The Pill: A Biography of the Drug That Changed the World

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Random House, 1995 - Medical - 411 pages
5 Reviews
At least five scientists have been proclaimed "the father of the Pill." We learn here that the credit for its conception belongs to two women who "stand by themselves as the indisputable mothers of the Pill." One of them, Margaret Sanger, was already famous - to many, notorious. The other, Katharine McCormick, didn't even rate an obituary in the nation's leading newspapers. Here is a spellbinding tale of visions and blindness, testing and trials, setbacks and triumphs; of quirky scientists who turned to deciphering nature, and drug companies who turned away. It takes us into the hushed halls of the Vatican, where celibates gingerly stepped around the Pill, pondering what it was, how it worked, and what it meant - until they came to the verge of approving it; and from there to the raucous explosion in college dorms of "sex, drugs, and rock 'n' roll" - and some surprising conclusions about the supposed causes of the sexual revolution.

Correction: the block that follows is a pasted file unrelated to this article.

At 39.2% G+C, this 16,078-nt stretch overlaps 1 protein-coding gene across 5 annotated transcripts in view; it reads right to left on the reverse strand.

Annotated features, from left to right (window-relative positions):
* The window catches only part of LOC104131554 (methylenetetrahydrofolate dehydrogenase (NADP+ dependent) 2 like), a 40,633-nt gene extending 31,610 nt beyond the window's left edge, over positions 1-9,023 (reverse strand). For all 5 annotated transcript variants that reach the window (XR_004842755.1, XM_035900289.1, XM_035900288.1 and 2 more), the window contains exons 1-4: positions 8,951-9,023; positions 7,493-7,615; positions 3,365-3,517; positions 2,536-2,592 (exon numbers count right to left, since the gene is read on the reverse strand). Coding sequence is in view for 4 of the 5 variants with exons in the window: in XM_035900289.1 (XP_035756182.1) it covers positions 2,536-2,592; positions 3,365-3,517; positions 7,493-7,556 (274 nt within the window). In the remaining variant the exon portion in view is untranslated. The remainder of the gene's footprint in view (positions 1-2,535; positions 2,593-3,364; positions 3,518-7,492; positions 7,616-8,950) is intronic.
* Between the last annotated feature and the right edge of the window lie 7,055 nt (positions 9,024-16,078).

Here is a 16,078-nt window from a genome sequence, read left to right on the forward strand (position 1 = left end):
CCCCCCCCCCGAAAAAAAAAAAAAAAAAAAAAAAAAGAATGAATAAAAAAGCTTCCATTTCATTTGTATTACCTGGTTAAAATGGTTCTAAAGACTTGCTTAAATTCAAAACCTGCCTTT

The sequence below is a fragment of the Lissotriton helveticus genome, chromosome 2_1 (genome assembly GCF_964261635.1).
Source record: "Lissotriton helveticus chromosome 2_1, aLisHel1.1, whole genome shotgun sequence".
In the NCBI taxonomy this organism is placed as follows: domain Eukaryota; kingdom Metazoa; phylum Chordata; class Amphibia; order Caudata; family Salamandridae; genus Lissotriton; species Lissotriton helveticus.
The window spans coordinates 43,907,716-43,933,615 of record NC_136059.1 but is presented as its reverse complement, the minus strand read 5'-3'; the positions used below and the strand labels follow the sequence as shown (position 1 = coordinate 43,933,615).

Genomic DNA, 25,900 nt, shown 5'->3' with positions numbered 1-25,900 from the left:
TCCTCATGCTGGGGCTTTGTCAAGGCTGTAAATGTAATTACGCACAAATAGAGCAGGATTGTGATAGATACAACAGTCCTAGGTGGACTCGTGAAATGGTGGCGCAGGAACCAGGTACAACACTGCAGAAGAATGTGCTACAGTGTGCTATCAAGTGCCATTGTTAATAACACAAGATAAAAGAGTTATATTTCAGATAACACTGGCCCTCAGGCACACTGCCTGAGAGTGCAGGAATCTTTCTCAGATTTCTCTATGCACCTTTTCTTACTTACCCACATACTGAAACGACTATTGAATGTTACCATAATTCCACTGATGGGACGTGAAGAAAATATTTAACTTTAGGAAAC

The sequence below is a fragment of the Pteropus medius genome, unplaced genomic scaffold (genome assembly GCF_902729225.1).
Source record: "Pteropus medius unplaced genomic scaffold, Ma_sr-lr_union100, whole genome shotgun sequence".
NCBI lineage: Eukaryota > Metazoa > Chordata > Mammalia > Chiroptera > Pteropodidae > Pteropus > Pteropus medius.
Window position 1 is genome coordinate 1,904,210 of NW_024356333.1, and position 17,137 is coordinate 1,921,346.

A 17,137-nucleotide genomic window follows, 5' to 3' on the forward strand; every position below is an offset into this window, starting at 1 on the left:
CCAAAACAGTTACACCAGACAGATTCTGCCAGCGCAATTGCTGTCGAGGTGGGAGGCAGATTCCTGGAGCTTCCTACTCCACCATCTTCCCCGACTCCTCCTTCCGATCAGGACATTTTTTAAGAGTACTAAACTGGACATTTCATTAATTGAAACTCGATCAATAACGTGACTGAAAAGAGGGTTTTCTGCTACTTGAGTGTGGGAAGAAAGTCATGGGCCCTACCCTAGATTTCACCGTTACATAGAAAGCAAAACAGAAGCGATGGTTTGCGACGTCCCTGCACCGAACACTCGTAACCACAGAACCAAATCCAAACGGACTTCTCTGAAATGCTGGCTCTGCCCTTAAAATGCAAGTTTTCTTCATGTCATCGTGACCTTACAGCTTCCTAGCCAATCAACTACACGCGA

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Review: The Pill: A Biography of the Drug That Changed the World

User Review  - Larry - Goodreads

If anyone wants to understand the politics of abortion, this book is a must-read. At the turn of the twentieth century, married women were often subjected to an endless series of pregnancies with few ... Read full review

Review: The Pill: A Biography of the Drug That Changed the World

User Review  - Lauren - Goodreads

Not just a fascinating history of The Pill, but a history of the science of the human reproductive system. Read full review

Contents

The Conception
3
The Unworthy Search i
17
Two Mothers
20
Copyright

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